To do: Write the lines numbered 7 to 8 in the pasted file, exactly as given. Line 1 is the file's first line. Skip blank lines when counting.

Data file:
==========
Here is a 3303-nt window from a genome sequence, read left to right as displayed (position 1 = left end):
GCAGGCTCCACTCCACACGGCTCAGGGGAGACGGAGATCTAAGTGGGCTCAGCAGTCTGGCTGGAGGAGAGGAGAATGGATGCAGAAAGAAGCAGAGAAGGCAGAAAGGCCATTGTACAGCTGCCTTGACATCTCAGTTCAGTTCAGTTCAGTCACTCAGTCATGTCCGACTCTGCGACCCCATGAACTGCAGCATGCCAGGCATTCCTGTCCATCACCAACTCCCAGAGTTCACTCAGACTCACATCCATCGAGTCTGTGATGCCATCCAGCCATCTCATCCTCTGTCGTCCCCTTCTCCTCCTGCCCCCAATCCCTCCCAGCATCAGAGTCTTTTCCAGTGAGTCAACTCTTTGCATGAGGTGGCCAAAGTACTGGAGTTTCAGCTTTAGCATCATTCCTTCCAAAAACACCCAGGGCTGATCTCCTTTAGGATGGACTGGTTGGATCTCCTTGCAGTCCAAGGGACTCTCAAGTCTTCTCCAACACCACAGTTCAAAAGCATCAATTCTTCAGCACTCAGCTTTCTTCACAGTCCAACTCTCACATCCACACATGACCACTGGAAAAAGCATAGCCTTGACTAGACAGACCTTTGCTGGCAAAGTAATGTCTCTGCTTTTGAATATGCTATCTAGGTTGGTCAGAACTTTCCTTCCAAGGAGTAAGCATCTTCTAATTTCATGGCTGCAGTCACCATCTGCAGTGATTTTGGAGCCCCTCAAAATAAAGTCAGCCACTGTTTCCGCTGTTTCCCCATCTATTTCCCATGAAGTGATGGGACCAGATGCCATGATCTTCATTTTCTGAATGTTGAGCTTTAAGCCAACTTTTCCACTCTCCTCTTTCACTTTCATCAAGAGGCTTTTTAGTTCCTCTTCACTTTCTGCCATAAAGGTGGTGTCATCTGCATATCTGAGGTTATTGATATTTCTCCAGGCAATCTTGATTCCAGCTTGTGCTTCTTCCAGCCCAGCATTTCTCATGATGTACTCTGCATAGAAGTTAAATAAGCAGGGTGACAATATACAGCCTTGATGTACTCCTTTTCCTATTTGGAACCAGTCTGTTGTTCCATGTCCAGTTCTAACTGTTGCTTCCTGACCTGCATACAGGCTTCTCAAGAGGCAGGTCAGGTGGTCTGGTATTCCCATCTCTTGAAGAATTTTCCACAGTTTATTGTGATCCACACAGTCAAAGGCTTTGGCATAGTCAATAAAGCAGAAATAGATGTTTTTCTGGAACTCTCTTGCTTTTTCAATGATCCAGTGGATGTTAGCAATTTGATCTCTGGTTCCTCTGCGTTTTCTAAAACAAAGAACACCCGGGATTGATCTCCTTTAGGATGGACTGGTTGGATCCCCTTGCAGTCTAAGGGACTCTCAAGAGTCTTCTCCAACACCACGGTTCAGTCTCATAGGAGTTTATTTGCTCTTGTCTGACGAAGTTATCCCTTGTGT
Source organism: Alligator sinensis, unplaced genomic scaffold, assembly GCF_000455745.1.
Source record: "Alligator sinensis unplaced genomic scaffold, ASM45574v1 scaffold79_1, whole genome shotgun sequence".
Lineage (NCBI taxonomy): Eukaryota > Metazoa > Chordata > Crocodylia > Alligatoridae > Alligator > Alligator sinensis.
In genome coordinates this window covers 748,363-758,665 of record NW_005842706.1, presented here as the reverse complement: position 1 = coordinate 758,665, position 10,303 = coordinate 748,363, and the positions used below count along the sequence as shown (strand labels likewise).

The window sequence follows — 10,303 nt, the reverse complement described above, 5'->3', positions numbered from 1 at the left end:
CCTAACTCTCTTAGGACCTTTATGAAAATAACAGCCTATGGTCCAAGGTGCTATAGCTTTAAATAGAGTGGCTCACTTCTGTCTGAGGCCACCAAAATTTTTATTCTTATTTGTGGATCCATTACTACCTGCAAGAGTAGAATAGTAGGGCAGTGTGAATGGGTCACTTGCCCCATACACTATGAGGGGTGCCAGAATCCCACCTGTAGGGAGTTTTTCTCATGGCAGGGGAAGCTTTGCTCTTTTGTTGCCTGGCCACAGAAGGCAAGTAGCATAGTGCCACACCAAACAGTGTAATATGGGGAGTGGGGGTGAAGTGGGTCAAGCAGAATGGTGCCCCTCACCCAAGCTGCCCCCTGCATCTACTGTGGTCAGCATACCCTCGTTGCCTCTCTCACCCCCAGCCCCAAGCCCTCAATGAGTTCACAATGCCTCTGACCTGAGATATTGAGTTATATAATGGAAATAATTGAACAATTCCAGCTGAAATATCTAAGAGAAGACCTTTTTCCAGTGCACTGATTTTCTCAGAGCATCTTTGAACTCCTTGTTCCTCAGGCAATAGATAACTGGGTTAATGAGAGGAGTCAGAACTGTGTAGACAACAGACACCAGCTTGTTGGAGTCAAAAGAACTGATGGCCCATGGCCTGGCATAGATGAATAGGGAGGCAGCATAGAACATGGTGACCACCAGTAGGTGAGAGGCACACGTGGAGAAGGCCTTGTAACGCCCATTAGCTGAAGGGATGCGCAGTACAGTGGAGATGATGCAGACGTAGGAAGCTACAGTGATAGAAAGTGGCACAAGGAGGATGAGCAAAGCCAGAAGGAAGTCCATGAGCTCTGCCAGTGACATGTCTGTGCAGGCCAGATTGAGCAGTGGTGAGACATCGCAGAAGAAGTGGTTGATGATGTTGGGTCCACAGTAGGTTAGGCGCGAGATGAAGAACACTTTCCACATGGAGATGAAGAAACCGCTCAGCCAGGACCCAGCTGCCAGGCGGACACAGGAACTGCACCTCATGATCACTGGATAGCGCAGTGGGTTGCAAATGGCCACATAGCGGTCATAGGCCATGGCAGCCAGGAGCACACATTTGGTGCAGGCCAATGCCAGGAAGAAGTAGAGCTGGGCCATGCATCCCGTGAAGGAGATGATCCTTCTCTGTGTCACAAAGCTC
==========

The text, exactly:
The window sequence follows — 10,303 nt, the reverse complement described above, 5'->3', positions numbered from 1 at the left end:
CCTAACTCTCTTAGGACCTTTATGAAAATAACAGCCTATGGTCCAAGGTGCTATAGCTTTAAATAGAGTGGCTCACTTCTGTCTGAGGCCACCAAAATTTTTATTCTTATTTGTGGATCCATTACTACCTGCAAGAGTAGAATAGTAGGGCAGTGTGAATGGGTCACTTGCCCCATACACTATGAGGGGTGCCAGAATCCCACCTGTAGGGAGTTTTTCTCATGGCAGGGGAAGCTTTGCTCTTTTGTTGCCTGGCCACAGAAGGCAAGTAGCATAGTGCCACACCAAACAGTGTAATATGGGGAGTGGGGGTGAAGTGGGTCAAGCAGAATGGTGCCCCTCACCCAAGCTGCCCCCTGCATCTACTGTGGTCAGCATACCCTCGTTGCCTCTCTCACCCCCAGCCCCAAGCCCTCAATGAGTTCACAATGCCTCTGACCTGAGATATTGAGTTATATAATGGAAATAATTGAACAATTCCAGCTGAAATATCTAAGAGAAGACCTTTTTCCAGTGCACTGATTTTCTCAGAGCATCTTTGAACTCCTTGTTCCTCAGGCAATAGATAACTGGGTTAATGAGAGGAGTCAGAACTGTGTAGACAACAGACACCAGCTTGTTGGAGTCAAAAGAACTGATGGCCCATGGCCTGGCATAGATGAATAGGGAGGCAGCATAGAACATGGTGACCACCAGTAGGTGAGAGGCACACGTGGAGAAGGCCTTGTAACGCCCATTAGCTGAAGGGATGCGCAGTACAGTGGAGATGATGCAGACGTAGGAAGCTACAGTGATAGAAAGTGGCACAAGGAGGATGAGCAAAGCCAGAAGGAAGTCCATGAGCTCTGCCAGTGACATGTCTGTGCAGGCCAGATTGAGCAGTGGTGAGACATCGCAGAAGAAGTGGTTGATGATGTTGGGTCCACAGTAGGTTAGGCGCGAGATGAAGAACACTTTCCACATGGAGATGAAGAAACCGCTCAGCCAGGACCCAGCTGCCAGGCGGACACAGGAACTGCACCTCATGATCACTGGATAGCGCAGTGGGTTGCAAATGGCCACATAGCGGTCATAGGCCATGGCAGCCAGGAGCACACATTTGGTGCAGGCCAATGCCAGGAAGAAGTAGAGCTGGGCCATGCATCCCGTGAAGGAGATGATCCTTCTCTGTGTCACAAAGCTC